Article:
South Africa's ANC to decide

 06 Feb 2018 - 21:56

South Africa's ANC to decide "matter of serious concern" in Zuma showdown on Wednesday

By James Macharia / Reuters

JOHANNESBURG:  African National Congress leaders weighing the future of South Africa's Jacob Zuma will decide a "matter of serious concern" on Wednesday, a senior official said, heralding what could be a bid to unseat a president beset by corruption allegations.
Separately, the speaker of parliament said the president's state of the nation address, which had been scheduled for Thursday, would be postponed, adding to pressure on Zuma.
Zuma, whose presidency has been marred by graft scandals and economic decline, has been in a weakened position since he was replaced as leader of the ANC by Deputy President Cyril Ramaphosa in December.
The ANC has called a special meeting of its decision-making National Executive Committee (NEC) for Wednesday in Cape Town, at which analysts have said some members of the party could call for Zuma to resign.
Facing a no-confidence motion in parliament set for Feb. 22, Zuma has survived several attempts to oust him in the past. But this time around a significant part of the ANC wants him to step down well before his second term ends mid next year.
ANC Deputy Secretary-General Jessie Duarte told a news conference that senior party officials would take a proposal to the NEC for discussion on Wednesday, but she declined to say what it was.
She added that on Wednesday the NEC "will be discussing a matter of serious concern to all of us within the ANC, and of course a matter of great public interest to the people of South Africa."


The proposal was likely to be on Zuma's future, analysts said.
"A vote of no-confidence is not desirable, under any circumstances. Our most important consideration is that we don't believe South Africa should wish for us to embarrass the president of the republic, in any way whatsoever," Duarte said.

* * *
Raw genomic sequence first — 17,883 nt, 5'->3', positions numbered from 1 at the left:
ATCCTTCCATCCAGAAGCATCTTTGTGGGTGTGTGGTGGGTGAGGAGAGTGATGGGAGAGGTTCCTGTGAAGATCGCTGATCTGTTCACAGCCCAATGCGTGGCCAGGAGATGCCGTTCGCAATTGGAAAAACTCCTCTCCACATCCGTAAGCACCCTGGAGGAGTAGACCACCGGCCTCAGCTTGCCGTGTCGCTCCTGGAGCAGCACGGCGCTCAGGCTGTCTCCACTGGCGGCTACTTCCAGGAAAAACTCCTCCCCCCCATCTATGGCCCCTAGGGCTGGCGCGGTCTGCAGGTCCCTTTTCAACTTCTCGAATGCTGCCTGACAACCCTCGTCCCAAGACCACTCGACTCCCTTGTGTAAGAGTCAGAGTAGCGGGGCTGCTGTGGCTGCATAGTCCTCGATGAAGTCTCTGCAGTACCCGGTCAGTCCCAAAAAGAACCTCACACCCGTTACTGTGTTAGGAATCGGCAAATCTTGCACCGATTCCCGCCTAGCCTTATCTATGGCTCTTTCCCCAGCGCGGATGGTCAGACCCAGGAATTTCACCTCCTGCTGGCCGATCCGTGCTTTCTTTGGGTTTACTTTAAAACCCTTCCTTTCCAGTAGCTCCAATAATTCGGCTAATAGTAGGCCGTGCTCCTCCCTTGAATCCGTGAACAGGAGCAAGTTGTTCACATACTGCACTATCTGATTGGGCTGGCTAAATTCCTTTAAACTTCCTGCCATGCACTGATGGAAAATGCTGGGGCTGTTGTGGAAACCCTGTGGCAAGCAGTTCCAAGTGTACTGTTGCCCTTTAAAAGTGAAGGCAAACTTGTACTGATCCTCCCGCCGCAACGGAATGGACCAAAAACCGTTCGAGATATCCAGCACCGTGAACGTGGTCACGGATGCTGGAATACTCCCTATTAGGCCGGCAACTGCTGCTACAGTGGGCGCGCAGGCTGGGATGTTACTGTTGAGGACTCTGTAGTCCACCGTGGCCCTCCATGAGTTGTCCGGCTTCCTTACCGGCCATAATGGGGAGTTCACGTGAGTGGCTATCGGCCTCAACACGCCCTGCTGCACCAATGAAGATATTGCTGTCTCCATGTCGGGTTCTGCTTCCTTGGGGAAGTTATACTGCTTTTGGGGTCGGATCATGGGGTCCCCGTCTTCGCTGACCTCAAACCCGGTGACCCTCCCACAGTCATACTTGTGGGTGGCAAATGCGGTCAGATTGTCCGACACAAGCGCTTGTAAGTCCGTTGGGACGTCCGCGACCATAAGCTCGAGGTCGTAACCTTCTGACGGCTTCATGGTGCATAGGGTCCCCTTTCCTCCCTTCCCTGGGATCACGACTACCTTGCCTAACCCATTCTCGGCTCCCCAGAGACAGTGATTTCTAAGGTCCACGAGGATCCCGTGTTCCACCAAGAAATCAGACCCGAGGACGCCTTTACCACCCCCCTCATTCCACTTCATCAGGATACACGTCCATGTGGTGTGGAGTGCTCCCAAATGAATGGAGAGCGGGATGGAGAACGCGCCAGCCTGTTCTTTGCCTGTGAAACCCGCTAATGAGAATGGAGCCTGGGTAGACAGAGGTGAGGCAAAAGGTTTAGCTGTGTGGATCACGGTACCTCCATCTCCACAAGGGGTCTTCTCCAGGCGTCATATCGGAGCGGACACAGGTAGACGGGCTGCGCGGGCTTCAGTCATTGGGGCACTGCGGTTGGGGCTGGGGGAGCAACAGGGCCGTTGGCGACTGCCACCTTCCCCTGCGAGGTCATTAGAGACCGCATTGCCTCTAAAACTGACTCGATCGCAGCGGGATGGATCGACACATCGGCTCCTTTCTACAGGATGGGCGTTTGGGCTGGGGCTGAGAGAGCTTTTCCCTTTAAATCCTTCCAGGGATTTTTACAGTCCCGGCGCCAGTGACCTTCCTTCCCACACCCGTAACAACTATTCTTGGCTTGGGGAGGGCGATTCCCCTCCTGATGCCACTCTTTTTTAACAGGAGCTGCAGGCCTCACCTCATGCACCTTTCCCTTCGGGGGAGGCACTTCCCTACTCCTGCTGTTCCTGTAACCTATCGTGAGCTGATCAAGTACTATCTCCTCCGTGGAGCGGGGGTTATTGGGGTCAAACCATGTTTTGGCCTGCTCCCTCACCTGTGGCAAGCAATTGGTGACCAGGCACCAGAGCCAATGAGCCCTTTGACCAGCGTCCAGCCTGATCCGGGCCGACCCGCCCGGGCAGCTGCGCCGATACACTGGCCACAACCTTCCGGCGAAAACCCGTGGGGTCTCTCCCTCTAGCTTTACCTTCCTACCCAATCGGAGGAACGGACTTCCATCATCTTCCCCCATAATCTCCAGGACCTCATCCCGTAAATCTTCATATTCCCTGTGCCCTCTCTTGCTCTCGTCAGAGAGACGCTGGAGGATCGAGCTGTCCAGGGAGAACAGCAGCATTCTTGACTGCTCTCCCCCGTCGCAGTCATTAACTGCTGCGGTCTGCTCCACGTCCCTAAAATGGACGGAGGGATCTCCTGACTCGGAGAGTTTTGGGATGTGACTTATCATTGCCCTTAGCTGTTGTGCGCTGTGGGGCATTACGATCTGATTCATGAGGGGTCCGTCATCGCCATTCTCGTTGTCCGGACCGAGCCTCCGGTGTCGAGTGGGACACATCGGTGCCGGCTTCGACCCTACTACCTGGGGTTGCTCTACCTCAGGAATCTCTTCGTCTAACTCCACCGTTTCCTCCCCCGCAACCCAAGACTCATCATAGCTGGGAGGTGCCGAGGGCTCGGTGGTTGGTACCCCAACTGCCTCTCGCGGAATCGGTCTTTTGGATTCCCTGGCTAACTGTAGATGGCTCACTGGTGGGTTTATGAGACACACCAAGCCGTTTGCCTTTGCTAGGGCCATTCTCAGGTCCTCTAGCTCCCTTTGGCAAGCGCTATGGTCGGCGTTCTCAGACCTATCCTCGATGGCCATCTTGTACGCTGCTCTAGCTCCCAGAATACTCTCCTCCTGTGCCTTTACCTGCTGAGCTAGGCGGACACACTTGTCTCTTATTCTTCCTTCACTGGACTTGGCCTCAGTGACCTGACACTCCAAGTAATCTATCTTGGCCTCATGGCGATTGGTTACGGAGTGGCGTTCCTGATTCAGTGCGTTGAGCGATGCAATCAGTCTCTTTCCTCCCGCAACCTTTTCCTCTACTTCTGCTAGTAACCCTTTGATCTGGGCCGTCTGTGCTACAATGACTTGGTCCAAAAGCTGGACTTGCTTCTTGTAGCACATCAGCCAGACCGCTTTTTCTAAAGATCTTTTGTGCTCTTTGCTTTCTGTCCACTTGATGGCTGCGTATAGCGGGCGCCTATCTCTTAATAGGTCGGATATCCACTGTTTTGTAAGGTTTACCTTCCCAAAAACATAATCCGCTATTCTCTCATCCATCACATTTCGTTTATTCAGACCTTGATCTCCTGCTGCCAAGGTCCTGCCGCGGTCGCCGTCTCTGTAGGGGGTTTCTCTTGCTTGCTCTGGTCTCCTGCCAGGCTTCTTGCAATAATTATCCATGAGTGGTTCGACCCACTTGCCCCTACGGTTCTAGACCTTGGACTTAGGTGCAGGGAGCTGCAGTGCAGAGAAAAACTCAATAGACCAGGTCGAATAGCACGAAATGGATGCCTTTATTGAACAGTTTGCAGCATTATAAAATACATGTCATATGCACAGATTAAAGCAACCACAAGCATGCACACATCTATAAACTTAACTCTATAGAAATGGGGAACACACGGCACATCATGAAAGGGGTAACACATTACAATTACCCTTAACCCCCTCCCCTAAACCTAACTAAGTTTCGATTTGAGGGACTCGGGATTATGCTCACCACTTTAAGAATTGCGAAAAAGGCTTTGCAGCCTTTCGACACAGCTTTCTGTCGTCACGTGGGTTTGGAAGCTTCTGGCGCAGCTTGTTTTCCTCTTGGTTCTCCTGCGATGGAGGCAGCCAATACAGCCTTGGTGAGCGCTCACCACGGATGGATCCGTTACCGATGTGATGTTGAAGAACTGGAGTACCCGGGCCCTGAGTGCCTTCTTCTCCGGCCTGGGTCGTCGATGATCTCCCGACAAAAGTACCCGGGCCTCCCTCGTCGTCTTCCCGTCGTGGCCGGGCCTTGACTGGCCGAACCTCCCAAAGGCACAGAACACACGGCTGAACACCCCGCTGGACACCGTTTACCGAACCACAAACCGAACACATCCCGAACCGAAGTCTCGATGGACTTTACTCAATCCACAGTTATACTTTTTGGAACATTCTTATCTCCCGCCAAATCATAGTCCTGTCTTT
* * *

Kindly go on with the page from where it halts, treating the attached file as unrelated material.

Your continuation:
"We will tell you exactly what the NEC has decided post our meeting."
The speaker of parliament, Baleka Mbete, postponed Zuma's speech due on Thursday. She said she met Zuma, who had already been writing to parliament to ask for his address to be put off.
"A new date for the state of the nation address will be announced very soon," Mbete said.
The opposition parties had demanded that the speech be postponed until Zuma was removed from the leadership.
The rand, which has tended to strengthen on signs that Zuma could step down before his second term as president ends next year, was firmer on Tuesday.
"This uncertainty and unhealthy competition between the ‘two centres of power’ was not unexpected or a sudden surprise yet there was no plan to deal with it given that Mr Zuma was not going to go quietly and that this would create problems," said analyst Gary van Staden at NKC African Economics.
The ANC's top six most powerful officials met Zuma late on Sunday at his official residence in Pretoria but there was no announcement of the outcome. Analysts said the senior officials had met Zuma to ask him to step down.
Duarte and party secretary-general and fellow top-six member Ace Magashule have backed Zuma.
Some within the ANC and the opposition have said the Gupta family, friends of Zuma, have used their links with the president to win work with the state. The Guptas and Zuma have denied any wrongdoing.


Zuma meanwhile chaired routine meetings on Tuesday and was not holding a "special cabinet meeting" as reported in local media, his spokesman said.
Bongani Ngqulunga said a full cabinet meeting was scheduled for Feb. 14, dismissing speculation in domestic media the embattled president had called a meeting to discuss his future with his cabinet colleagues.
In a statement, the presidency denied claims by the South African Communist Party, a key ally of the ruling party, that Zuma was preparing to fire Ramaphosa as deputy president and replace him with ex-wife, Nkosazana Dlamini Zuma.
"The allegations are completely baseless," Ngqulunga said in a statement.
The influential Nelson Mandela Foundation said in a statement "time is of the essence - Zuma must go". Leader of the official opposition and head of the Democratic Alliance party Mmusi Maimane said in a statement: "We need a new beginning."
On Monday, Zuma met Zulu King Goodwill Zwelithini, the influential traditional head of South Africa's biggest ethnic group in the president's home province of KwaZulu-Natal.
A Zulu royal house insider told the BusinessDay newspaper that Zuma had refused a request from the Zulu king to resign.

(Additional reporting by Alexander Winning and Olivia Kumwenda-Mtambo in Johannesburg and Wendell Roelf in Cape Town; Writing by James Macharia; Editing by Richard Balmforth)